Vigilant Blog

News, trends and analysis in employment law, HR, safety & workers' comp

Nov 04, 2021

Cal/OSHA updates FAQs on quarantine for unvaccinated workers

COVID-19Safety and Health 

Cal/OSHA recently updated the FAQs for its COVID-19 Emergency Temporary Standard (ETS) to allow a shortened quarantine period for unvaccinated workers who are exposed to the virus. The ETS, which took effect on June 17, 2021, requires most unvaccinated workers who are exposed to COVID-19 (coronavirus) to quarantine for at least 10 days to see whether symptoms develop. The ETS allows limited exceptions for essential critical infrastructure workers in health care, emergency response, and social services to return after 7 days if they’re asymptomatic and test negative on a PCR test collected after day 5.

On October 22, 2021, the California Department of Public Health (CDPH) issued new guidance on isolation and quarantine which follows the lead of the Centers for Disease Control (CDC). Now all unvaccinated people in California who are exposed to COVID-19 may discontinue isolation after 7 days following exposure as long as: (1) they don’t develop symptoms; (2) they submit a sample for testing on or after day 5; and (3) the test result is negative. If they don’t take a test, they must quarantine for 10 days to see whether symptoms develop.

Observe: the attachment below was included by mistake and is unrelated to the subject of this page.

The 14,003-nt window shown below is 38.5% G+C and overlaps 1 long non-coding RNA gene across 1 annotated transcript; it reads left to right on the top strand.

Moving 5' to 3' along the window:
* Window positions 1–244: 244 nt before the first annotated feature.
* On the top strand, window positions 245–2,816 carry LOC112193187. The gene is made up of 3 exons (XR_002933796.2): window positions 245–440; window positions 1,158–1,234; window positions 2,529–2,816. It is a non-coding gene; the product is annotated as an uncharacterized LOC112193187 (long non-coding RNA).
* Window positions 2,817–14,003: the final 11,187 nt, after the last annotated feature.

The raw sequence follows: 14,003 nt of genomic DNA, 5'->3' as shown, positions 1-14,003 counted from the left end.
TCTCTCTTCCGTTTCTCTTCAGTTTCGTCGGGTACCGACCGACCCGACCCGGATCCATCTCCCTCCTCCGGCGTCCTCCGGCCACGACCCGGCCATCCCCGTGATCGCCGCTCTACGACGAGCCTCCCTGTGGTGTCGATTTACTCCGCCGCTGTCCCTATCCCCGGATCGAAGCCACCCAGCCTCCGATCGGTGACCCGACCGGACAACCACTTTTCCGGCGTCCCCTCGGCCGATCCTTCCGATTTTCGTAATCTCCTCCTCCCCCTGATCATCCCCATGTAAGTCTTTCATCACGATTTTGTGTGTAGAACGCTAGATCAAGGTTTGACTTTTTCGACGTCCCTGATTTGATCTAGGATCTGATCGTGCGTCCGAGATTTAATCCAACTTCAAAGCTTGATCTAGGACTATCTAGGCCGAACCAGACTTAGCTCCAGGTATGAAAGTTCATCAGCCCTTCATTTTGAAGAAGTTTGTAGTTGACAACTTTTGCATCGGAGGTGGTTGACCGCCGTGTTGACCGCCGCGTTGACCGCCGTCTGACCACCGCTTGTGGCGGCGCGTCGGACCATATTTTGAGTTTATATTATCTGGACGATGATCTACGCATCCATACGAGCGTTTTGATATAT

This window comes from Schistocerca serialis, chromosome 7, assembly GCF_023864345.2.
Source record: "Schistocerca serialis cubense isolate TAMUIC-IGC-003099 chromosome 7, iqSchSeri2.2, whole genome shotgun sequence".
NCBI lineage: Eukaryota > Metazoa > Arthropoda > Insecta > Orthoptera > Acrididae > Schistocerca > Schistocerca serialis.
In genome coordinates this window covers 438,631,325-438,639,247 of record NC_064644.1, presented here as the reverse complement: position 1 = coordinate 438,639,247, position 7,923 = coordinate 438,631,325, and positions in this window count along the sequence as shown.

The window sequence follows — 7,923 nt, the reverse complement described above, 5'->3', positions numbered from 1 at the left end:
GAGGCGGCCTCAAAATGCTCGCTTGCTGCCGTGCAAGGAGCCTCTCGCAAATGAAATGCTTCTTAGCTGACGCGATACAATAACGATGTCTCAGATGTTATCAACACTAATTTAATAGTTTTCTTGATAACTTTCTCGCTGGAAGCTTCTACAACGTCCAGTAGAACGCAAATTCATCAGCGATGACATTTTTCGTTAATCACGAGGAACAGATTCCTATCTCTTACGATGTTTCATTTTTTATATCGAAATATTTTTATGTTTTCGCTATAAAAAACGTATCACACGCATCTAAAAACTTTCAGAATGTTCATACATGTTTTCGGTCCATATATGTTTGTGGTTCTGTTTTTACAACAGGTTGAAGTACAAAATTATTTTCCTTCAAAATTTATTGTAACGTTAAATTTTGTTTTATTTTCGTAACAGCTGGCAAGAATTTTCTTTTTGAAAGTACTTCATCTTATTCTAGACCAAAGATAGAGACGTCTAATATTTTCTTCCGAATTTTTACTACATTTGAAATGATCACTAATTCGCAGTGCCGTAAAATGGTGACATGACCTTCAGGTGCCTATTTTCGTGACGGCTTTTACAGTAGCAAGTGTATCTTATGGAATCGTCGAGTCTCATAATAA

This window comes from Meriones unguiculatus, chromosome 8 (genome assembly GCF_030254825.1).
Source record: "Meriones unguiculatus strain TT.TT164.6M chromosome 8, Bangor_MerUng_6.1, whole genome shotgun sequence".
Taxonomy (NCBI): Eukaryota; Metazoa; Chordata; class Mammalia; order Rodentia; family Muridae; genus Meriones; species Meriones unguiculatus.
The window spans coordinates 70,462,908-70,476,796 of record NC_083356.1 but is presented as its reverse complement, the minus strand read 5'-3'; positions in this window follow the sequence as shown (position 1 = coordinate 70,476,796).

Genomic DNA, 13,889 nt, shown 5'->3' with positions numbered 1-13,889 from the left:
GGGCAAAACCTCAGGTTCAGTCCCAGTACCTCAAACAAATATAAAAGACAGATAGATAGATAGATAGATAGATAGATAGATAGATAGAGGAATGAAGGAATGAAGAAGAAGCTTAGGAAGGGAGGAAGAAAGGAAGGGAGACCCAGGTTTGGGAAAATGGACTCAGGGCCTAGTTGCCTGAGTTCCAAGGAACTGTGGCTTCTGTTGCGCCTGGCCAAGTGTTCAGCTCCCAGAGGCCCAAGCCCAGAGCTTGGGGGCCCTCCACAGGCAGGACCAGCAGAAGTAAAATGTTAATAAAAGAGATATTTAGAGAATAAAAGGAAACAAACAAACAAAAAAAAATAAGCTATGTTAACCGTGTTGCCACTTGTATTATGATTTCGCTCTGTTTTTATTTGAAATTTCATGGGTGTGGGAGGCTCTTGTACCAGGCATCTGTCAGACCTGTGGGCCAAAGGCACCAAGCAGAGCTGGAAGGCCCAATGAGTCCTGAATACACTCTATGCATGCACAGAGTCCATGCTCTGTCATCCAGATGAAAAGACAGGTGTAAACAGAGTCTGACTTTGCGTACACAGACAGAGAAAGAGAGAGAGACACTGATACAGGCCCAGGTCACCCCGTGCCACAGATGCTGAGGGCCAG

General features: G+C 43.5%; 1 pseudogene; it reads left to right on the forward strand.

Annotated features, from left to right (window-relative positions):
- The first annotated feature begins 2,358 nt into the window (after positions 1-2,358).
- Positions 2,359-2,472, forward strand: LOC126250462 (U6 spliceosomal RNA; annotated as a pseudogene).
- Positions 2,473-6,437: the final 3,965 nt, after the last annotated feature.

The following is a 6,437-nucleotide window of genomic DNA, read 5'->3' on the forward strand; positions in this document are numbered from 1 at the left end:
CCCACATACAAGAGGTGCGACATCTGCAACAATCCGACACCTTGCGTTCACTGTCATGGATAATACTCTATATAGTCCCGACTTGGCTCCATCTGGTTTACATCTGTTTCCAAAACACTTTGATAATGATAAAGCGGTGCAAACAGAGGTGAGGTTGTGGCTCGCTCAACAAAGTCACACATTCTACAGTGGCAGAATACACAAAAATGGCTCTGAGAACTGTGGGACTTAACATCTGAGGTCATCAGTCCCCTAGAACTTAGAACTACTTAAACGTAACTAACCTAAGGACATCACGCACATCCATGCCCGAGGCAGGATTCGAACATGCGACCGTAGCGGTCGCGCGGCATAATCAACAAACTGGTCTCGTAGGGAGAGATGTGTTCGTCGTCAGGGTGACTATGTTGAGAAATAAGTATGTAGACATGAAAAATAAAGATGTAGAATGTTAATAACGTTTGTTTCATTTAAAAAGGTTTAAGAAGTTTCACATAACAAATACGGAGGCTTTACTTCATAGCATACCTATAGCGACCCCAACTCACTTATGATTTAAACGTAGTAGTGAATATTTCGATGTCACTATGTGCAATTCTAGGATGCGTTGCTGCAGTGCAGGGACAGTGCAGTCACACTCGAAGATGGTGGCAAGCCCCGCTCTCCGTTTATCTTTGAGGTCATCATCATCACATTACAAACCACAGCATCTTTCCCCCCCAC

For 14 days after exposure, CDPH says all exposed individuals, regardless of vaccination status, should self-monitor for symptoms each day and follow all recommended non-pharmaceutical interventions such as wearing a mask around other people, washing their hands, avoiding crowds, and keeping at least 6 feet apart from others. Cal/OSHA’s FAQs incorporated CDPH’s new isolation and quarantine guidance on October 27, 2021, and stated that if an employer prevents an exposed worker from following those non-pharmaceutical interventions, the longer exclusion periods in the ETS apply.

Tips: Fully vaccinated employees don’t have to quarantine after exposure to someone with COVID-19. If an employee develops symptoms (regardless of vaccination status), all of the timelines above go out the window and instead you’ll need to ensure they follow the guidance on isolation instead of quarantine. See the accompanying Q&A in today’s newsletter on how to respond when an employee tests positive for COVID-19.

This website presents general information in nontechnical language. This information is not legal advice. Before applying this information to a specific management decision, consult legal counsel.